My blog posts revolve around my interests and vocation as a historian: the intersection of history and contemporary church life, the intersection of history and contemporary politics, serendipitous discoveries in archives or on research trips, publications and research projects, upcoming conferences, and speaking engagements.
I also blog for two other organizations, the Canadian Baptist Historical Society and the Centre for Post-Christendom Studies.
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Recent moral failures of prominent Christian leaders have led to discussions surrounding the usefulness or wisdom of what is called the “Billy Graham Rule.” However, most are not aware of a virtually similar rule lived by another hugely successful itinerant evangelist roughly 1,500 years ago. His name was St. Patrick.
The Billy Graham Rule has other names, such as the Modesto Manifesto, named after the location in California where it was first made between a young Graham and his associates in 1948. More recently it has also been coined the Mike Pence Rule, after the former US Vice-President stated he tried to live up to it.
Whatever you call it, it was a commitment made by Billy Graham to avoid being alone with any women other than his wife. The intent was obvious, with the avoidance of the appearance of moral compromise, or actual temptation, being at the heart of the rule.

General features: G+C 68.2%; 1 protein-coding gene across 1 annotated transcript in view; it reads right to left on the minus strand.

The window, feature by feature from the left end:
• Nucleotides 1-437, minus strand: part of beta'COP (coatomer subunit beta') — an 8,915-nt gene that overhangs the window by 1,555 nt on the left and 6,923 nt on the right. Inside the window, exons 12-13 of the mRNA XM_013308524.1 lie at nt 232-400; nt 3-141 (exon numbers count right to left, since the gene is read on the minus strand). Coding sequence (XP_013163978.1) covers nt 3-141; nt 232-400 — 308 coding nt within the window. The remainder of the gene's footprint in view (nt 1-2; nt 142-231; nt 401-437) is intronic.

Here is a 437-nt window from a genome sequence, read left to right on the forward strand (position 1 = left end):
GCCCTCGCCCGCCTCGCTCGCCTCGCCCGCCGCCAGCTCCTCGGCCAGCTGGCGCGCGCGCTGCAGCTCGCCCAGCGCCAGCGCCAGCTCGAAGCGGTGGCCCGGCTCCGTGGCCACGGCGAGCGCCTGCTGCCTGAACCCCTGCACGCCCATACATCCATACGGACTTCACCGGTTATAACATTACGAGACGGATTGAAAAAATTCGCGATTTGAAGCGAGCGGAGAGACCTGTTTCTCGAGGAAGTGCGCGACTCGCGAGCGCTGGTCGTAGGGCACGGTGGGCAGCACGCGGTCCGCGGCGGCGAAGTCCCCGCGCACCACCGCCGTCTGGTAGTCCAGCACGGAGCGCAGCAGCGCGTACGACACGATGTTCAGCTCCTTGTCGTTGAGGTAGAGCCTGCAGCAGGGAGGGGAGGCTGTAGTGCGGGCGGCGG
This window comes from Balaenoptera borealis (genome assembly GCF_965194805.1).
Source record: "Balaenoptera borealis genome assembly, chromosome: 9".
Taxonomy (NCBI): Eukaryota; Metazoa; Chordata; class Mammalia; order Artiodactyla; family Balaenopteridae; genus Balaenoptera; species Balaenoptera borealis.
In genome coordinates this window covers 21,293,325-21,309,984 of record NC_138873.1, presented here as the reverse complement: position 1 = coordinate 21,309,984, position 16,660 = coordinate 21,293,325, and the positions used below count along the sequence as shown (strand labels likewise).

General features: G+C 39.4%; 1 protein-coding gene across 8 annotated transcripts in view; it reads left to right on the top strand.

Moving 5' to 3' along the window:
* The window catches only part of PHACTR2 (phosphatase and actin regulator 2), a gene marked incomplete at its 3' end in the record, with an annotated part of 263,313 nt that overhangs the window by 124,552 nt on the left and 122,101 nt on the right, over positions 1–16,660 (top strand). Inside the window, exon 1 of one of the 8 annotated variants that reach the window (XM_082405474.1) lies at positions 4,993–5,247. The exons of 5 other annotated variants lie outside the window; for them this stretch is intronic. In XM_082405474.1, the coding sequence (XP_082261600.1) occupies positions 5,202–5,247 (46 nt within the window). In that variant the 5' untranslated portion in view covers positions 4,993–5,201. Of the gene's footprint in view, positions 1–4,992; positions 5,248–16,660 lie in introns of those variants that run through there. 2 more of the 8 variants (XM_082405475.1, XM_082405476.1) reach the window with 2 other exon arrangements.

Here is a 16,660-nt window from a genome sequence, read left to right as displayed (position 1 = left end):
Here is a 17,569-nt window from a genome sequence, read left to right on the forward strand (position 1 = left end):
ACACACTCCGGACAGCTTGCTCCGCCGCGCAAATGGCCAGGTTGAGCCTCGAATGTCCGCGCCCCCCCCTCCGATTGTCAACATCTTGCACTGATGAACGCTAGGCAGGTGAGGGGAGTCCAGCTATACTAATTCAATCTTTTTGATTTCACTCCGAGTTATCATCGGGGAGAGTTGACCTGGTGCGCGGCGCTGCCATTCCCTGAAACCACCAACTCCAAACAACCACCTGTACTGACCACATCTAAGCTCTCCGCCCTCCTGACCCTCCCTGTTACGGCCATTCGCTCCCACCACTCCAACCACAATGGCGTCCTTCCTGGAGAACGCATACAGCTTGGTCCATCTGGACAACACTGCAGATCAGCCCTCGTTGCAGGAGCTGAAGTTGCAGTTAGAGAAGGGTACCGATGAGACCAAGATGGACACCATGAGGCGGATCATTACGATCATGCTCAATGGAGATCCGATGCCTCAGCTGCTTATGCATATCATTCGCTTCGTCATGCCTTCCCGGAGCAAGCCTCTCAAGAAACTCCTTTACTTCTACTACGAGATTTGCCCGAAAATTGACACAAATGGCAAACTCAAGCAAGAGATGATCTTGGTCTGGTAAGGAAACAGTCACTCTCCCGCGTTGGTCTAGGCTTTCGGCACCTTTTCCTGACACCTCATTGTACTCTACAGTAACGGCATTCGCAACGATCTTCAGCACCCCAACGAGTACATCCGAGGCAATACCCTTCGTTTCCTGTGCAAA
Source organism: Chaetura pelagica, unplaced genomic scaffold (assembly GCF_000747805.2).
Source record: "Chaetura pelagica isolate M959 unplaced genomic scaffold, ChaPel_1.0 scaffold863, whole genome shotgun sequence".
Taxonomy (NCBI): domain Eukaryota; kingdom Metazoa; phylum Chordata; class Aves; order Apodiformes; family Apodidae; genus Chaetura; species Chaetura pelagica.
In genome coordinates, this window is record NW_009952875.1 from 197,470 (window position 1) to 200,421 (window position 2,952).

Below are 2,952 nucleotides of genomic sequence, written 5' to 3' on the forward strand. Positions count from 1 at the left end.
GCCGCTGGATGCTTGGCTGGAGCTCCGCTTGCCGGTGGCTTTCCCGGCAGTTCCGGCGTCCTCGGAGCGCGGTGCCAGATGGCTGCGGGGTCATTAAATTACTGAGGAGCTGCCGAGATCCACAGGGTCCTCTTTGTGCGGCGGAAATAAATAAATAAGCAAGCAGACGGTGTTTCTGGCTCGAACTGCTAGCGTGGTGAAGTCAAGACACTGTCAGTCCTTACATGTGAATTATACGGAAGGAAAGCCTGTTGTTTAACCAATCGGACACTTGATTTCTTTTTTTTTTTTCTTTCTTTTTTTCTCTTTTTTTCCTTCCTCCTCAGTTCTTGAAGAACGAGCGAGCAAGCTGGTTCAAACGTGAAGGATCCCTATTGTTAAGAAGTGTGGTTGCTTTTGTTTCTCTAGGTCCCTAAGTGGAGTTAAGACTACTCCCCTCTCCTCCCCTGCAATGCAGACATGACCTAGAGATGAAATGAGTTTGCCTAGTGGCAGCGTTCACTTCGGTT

Other issues related to the rule was a commitment by Graham and his entourage to manage funds with integrity, to be honest with statistics, and to be irenic in dealings with others. The ultimate goal was to avoid the ever-present minefield of sins so common on the path of itinerant ministry.
A reading of St. Patrick’s Confession indicates that he had a remarkably similar approach to avoiding sin and scandal in ministry. The dangers for him and his new flock were a clear and present danger, for, besides besmirching the name of the Lord, his opponents would look at any such transgressions as cause for persecution: “God knows I have not overreached any of them, nor do I think of it, because of God and his Church, lest I should excite persecution for them and all of us, and lest the name of the Lord should be blasphemed through me.”
His plan was simple and straightforward – avoid the opportunity for and appearance of evil: “For though I am unskilled in names, I have endeavored to be careful even with my Christian brethren, and the virgins of Christ, and devout women, who freely give me gifts, and cast off their ornaments upon the altar, but I returned them, though they were offended with me because I did so. But I, for the hope of immortality, guarded myself cautiously in all things, so that they could not find me unfaithful, even in the smallest matter, so that unbelievers could not defame or detract from my ministry in the least.”
St. Patrick went on to write how he did not take any money from the thousands of people he baptised, treated leaders he ordained graciously, and “labored freely and diligently in all things for your salvation.”
The end result of such commitments was striking. St. Patrick’s ministry was stellar, devoid of scandal. As was Billy Graham's ministry. If the proverbial “proof is in the pudding” then leaders today would be wise to learn from such ancient – and modern – wisdom.